The company being acquired, whether by purchase of assets or stock or by statutory merger, will be analyzed so that the M&A buyer thoroughly understand the company. Why? Because the M&A buyer wants to limit its risk and determine what it needs to fix in the company following the acquisition.
What do M&A buyers investigate? Quite simply, a buyer will conduct mergers & acquisitions due diligence on every aspect of a company that it needs to know about to feel comfortable with the purchase. You as a seller have little say in terms of the scope of investigation but have a lot to say about when certain aspects of mergers & acquisitions due diligence can happen. For instance, a seller could give the M&A buyer all financial due diligence information requested and hold off other due diligence information (e.g., speaking with customers and employees) until the financial due diligence has proven to be acceptable. Sometimes a seller, especially a first-time seller acting on its own without having adequate representation, will allow significant merger & acquisition due diligence to take place prior to having reached an agreement on the purchase price and the terms of the purchase. This can be risky. Almost everyone has heard of an M&A buyer seeking information though he or she was not genuinely vested in acquiring a company. The seller’s business could be hurt either by the distraction or by the information provided.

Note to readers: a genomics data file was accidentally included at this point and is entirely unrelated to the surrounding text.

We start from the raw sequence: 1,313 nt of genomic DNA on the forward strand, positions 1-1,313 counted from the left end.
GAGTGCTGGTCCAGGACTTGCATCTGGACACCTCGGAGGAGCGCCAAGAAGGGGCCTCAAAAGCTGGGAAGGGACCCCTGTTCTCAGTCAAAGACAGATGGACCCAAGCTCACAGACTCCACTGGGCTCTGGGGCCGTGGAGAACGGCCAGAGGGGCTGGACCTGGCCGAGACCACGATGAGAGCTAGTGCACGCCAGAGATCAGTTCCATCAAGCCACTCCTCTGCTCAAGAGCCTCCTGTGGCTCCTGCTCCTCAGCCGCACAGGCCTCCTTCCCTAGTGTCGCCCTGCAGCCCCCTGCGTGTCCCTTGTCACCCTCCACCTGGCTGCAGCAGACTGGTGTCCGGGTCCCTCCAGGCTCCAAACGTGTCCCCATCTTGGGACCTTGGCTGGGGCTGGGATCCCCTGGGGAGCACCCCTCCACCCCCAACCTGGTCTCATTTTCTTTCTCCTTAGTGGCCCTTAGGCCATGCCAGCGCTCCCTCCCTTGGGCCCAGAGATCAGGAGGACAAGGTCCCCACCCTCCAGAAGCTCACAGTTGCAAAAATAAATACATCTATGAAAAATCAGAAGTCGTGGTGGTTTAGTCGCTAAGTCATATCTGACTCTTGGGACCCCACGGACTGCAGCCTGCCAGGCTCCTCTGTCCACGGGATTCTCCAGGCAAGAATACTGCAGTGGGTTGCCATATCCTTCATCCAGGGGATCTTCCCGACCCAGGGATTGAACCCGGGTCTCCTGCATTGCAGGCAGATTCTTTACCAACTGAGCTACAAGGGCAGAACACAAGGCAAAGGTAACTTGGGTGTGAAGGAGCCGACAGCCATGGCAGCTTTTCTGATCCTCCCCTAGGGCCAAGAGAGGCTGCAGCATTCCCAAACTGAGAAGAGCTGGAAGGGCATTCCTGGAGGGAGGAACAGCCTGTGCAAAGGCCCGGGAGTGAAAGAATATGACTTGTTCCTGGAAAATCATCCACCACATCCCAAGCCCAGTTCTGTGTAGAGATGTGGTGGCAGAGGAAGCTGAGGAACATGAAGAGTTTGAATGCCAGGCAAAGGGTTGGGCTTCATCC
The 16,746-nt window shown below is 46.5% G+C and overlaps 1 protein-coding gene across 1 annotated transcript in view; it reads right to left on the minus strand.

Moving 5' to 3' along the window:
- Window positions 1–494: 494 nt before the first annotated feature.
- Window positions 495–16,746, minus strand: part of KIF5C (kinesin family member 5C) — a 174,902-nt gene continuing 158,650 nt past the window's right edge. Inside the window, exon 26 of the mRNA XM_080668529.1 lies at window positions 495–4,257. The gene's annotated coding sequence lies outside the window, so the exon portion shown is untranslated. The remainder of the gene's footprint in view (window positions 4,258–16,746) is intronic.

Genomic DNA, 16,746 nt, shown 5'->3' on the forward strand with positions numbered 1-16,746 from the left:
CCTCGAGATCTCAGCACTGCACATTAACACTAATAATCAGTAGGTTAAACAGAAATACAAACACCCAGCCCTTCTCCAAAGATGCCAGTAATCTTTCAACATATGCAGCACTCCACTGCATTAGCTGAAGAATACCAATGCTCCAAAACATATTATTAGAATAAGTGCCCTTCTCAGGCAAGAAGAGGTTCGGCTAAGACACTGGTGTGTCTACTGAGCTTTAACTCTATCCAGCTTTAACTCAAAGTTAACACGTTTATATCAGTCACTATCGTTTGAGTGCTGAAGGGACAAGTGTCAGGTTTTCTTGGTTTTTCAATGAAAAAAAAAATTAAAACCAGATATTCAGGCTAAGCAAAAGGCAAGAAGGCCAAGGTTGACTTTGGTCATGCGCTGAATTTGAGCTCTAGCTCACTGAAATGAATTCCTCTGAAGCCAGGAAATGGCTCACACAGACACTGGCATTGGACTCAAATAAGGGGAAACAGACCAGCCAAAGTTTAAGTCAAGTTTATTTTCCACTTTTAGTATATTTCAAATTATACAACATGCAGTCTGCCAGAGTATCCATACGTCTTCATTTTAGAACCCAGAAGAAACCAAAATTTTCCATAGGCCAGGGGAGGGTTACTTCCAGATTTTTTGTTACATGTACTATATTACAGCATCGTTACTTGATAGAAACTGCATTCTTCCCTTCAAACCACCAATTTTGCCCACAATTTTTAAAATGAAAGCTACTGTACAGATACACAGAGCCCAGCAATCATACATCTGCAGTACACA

You as a seller can help make the mergers and acquisitions due diligence process run more quickly and smoothly if you’re prepared in advance. The best way is to go through a mock merger & acquisition due diligence process, also known as a due diligence audit, prior to attempting to sell your company. A due diligence audit begins by engaging a CPA firm and a law firm to perform merger and acquisition due diligence on the company in order to determine what the M&A buyer will find. When the audit is completed in advance of a M&A buyer’s due diligence, the company owner is able to see what Mergers & Acquisitions due diligence entails, without the pressure of needing it to be done on a tight schedule. He or she can then correct any issues that arise and thus be better prepared for the M&A buyer’s due diligence process.

Nothing done as part of a M&A due diligence audit is wasted. All the materials gathered will be useful at a later date, and the findings will be invaluable. For example, prior to attempting to sell your company, wouldn’t you want to know that it is totally clean, from legal, tax and accounting viewpoints? Wouldn’t you want to know what risks you’re taking but are not aware of? Wouldn’t you like to know what you can fix to make your company more attractive to an M&A buyer? Wouldn’t you like to have as smooth an M&A buyer’s due diligence process as possible?